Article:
A local screen legend is one of the latest victims of a decency drive many worry is getting out of control
BY ALEX PERRY, The Time Magazine
Friday, Apr. 14, 2006
Kushboo makes an unlikely outlaw. The 35-year-old queen of "Tollywood," southern India's Tamil-language film industry, is breakfasting on croissants and strawberry jam with her three-year-old daughter on the executive floor of a five-star hotel in downtown Madras. Her salwar kameez, a traditional Indian dress, is embroidered with scarlet and gold, her nails are painted deep red and the silken hair that transfixed a generation of fans tumbles lazily to her waist. And yet, Kushboo confesses, she is on the run. "There are 22 separate cases against me," she says. "I'm accused of causing a nuisance in public and degrading the culture. I've had crowds of a thousand outside my house, burning my effigy and throwing rotten tomatoes and sandals. One magistrate has even issued a non-bailable warrant against me: basically, he wants me in jail." Kushboo's crime? Suggesting that in today's India, an educated man should not expect his bride to be a virgin. "Our society should liberate itself from the ideas such as the one that women should have their virginity intact when getting married," Kushboo wrote in a September article in a Tamil newsmagazine, instantly provoking an uproar in the socially conservative city.
Bangalore might be more famous today, but as a business and cultural hub for 2,000 years, Madras has long been a crucible of change. The first recorded battle for India's soul was fought here in A.D. 78 when, in a rare and fatal display of overconfidence, the apostle "Doubting" Thomas was speared to death by a Hindu warlord as he tried to spread Christianity on a hill close to what is now the airport. Today Madras has all the trappings of modern India: call centers, mobile phone factories, even an animation studio creating CGI cityscapes for Spiderman 3. But in its conservative culture, the city retains much of India's past. Over the last several months, an alliance of self-appointed moral guardians, including politicians, professors and policemen, have mounted a campaign against what they see as the tawdry modern ethics imported along with the wealth of the global economy. As well as vilifying Kushboo, they have banned jeans for girls at the city's Anna University; imposed a midnight curfew on nightclubs; and forced the arrest of two hotel managers after pictures were published showing a kissing couple and a girl drinking beer in the hotel's nightclub. Asked if all change is bad, G. Pavalan of the Dalit Panthers of India, a Tamil cultural and political group which organizes street protests against such outrages of public decency, replies: "Well, no. But yes! Kushboo likes free sex. Here we like to build a social wall around our women. Our culture is very disciplined." Madras Police Commissioner R. Nataraj says his men arrested the hotel managers in response to the "hue and cry" the photographs created. "People are conservative here," he explains. "They hold onto their values."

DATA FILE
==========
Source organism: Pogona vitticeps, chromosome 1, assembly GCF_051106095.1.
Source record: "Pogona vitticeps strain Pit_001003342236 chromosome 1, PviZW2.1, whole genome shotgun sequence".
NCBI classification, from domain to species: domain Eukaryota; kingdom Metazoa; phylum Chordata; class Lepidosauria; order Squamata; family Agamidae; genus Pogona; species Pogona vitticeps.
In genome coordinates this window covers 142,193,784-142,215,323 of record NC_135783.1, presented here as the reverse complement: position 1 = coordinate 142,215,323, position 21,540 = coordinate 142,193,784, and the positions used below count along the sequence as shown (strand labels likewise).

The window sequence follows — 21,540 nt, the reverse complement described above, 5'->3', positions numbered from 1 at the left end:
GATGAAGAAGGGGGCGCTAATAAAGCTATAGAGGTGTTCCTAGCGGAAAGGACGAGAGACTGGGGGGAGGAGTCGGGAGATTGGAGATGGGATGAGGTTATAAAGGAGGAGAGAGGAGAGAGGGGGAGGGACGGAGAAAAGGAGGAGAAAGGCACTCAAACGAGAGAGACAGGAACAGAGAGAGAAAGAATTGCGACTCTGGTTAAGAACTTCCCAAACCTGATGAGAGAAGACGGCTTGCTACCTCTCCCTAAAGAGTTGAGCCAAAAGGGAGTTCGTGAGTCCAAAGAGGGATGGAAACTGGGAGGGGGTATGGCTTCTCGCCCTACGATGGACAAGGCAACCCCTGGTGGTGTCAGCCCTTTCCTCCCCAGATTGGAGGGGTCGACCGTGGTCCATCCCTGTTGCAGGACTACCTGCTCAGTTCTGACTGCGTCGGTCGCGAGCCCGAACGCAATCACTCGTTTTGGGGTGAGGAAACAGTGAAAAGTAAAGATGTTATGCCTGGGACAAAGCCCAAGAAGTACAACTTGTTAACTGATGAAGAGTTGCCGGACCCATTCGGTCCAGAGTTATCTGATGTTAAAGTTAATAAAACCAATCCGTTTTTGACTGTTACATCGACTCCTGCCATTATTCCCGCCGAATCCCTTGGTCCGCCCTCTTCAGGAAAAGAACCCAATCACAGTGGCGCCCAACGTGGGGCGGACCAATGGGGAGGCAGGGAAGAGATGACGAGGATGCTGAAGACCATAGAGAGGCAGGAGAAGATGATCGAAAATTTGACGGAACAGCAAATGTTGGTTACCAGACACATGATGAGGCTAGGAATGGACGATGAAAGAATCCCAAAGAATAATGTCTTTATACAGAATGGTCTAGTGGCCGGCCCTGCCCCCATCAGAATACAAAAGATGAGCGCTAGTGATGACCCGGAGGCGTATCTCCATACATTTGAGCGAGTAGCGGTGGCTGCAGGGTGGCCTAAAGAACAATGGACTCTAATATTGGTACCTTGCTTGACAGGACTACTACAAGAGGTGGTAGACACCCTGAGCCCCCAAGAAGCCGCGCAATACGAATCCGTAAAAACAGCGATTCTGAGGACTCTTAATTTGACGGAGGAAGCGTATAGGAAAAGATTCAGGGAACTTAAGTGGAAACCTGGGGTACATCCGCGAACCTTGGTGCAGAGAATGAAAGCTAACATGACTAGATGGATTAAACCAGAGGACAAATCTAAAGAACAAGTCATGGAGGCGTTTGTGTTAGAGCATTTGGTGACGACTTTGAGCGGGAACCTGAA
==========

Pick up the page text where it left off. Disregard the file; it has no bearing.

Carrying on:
Some question whether Madras traditions are as restrained as their advocates suggest. Kanimozhi, a documentary filmmaker who is campaigning against what she sees as the new conservatism's attack on freedom of expression, points out that the ancient sex guide, the Kama Sutra, is a Tamil book, and that Tamil temples are full of erotic sculpture. She suspects a more sinister, chauvinist agenda: "It's like our whole society is moving towards a sort of Talibanization," she says. "It's scary. If a university vice chancellor is allowed to dictate what you wear because jeans are 'a distraction,' maybe one day he'll decide that girls per se are a distraction." Others question whether modern Madras is all that proper either. Dr. Lakshmi Bai of the Tamil Nadu AIDS Initiative says the city of six million supports a vast and largely hidden sex industry, with an estimated 83,000 female sex workers and 35,000 transvestite prostitutes. "If we think sex work and premarital sex is wrong," she says, "then we have to work with sex workers and teenagers. Just banning it is never going to work."
Kushboo, meanwhile, finds herself in a new role as a spokeswoman for modern, independent Indian women. "These people think women shouldn't have a life of their own," she says of her accusers. "But where are these guardians of decency when a 44-year-old man marries his eight-year-old niece and demands his conjugal rights? How moral does our culture and tradition feel to that little girl?" In a recent twist, Kushboo herself is suing the Indian edition of men's magazine FHM for publishing scantily-clad pictures of her. She alleges the photographs were doctored, featuring her head pasted onto an under-dressed body. "We are a conservative country. I'm a conservative woman, and there's nothing wrong with that. But when you have a whole city that can see a foreign assault on decency in the mating scenes on [nature documentary channel] Animal Planet, it's not hard to see something is very, very wrong."